Naval History and Heritage Command

Naval History and Heritage Command

Vice Admiral William S. Sims, Commander, United States Naval Forces Operating in European Waters, to Admiral William S. Benson, Chief of Naval Operations

 

Letter No. 52

30th July 1917.

Destroyer for Italy1

From: Vice Admiral Sims.

To: Chief of Naval Operations.

Subject: Naval and Military Conferences at Paris July 24th to 27th.

     At the request of the French and British Admiralties, I attended certain naval and military conferences in Paris between July 24th and July 27th.

     The Naval Conferences consisted in general discussion of exchange of information concerning the prosecution of the allied anti-submarine campaign.

     There were present at these conferences, the French Minister of Marine, the French Chief of Naval Staff and other leading officials of the French Admiralty;2 Admiral Jellicoe3 with staff representing the British Admiralty; and Italian Admiral with staff, who is both the Commander-in-Chief afloat and the Chief of the Italian Naval Staff.4 Japan was represented by the Japanese Naval Attache, Paris.5

     The first question before the Naval Conference was a revision of the agreements made some time ago at a conference held at Corfu.6 At that Conference it was decided that each Nation should be assigned certain zones in the Mediterranean, the senior allied officer commanding in each zone.

     The nature of the enemy campaign has shown the necessity for a more central allied organization, and hence the proposal at this conference was made by the French Minister of Marine that all anti-submarine operations should be put under the general command of the British Vice Admiral commanding at Malta.7 The plan was intended in no wise to interfere with the various allied commands, particularly of heavy forces. The proposal submitted was merely that one office should take general charge of the anti-submarine operations and that all other allied Flag Officers in the Mediterranean should co-operate with him and furnish all assistance possible. The area under discussion did not include Gibraltar which is under a British Admiral who commands waters in that neighborhood.8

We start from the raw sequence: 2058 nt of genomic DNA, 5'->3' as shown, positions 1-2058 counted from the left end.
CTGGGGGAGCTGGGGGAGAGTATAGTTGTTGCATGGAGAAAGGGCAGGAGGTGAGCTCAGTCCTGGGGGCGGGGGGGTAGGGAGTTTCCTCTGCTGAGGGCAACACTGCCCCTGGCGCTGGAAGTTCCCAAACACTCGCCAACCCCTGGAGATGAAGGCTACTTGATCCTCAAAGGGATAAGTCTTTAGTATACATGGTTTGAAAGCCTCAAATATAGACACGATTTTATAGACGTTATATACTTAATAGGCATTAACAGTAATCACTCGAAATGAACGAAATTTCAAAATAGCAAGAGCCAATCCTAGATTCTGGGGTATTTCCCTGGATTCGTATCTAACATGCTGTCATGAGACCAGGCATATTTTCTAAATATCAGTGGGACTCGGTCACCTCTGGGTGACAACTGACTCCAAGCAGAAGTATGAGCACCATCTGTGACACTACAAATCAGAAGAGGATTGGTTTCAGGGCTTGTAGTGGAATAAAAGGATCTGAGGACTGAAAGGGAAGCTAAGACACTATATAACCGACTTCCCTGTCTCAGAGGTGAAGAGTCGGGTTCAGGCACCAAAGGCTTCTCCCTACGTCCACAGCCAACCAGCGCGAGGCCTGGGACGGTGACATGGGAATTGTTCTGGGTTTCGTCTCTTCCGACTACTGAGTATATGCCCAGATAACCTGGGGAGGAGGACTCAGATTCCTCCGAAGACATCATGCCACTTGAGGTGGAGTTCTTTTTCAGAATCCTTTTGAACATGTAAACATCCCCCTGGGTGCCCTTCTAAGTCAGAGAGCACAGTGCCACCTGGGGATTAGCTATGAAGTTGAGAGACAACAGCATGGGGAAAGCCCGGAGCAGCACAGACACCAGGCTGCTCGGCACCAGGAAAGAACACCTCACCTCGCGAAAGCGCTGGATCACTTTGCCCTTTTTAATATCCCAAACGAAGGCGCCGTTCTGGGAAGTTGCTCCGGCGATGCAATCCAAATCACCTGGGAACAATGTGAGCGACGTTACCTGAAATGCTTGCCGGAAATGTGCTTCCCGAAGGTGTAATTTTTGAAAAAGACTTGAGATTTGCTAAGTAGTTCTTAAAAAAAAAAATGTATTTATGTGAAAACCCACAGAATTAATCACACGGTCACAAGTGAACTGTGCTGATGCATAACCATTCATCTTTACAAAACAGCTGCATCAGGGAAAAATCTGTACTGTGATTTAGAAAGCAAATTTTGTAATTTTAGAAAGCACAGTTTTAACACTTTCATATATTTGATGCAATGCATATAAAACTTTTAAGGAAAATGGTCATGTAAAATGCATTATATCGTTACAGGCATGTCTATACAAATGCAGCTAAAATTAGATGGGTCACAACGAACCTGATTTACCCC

This suggestion of the French Ministers of Marine received unanimous approval.

     As both France and England felt that the forces of Italy available for anti-submarine work were not being employed to the best advantage, this point was then taken up for discussion. That is, particularly as to whether Italy could not allocate more forces to anti-submarine work.9

     It was recognized that all submarines operating in the Mediterranean now base at Pola or Cattaro at the head of the Adriatic, and that hence every effort should be put forth towards preventing their egress from, and ingress into, that sea. England has over one hundred drifters operating at the mouth of the Adriatic attempting to maintain what might be called a mobile barrage. That is, they constantly patrol across the Otranto Straits10 using their nets for the purpose of intercepting submarines. That the work of these drifters is of concern to the enemy has been proven by the raids made upon them by Austrian cruiser forces. The primary demand is therefore for destroyers and similar craft to protect the drifter service.11

     All French destroyers in the Mediterranean which can possibly be spared from vital escort duty are entirely available for duty with the Otranto barrage.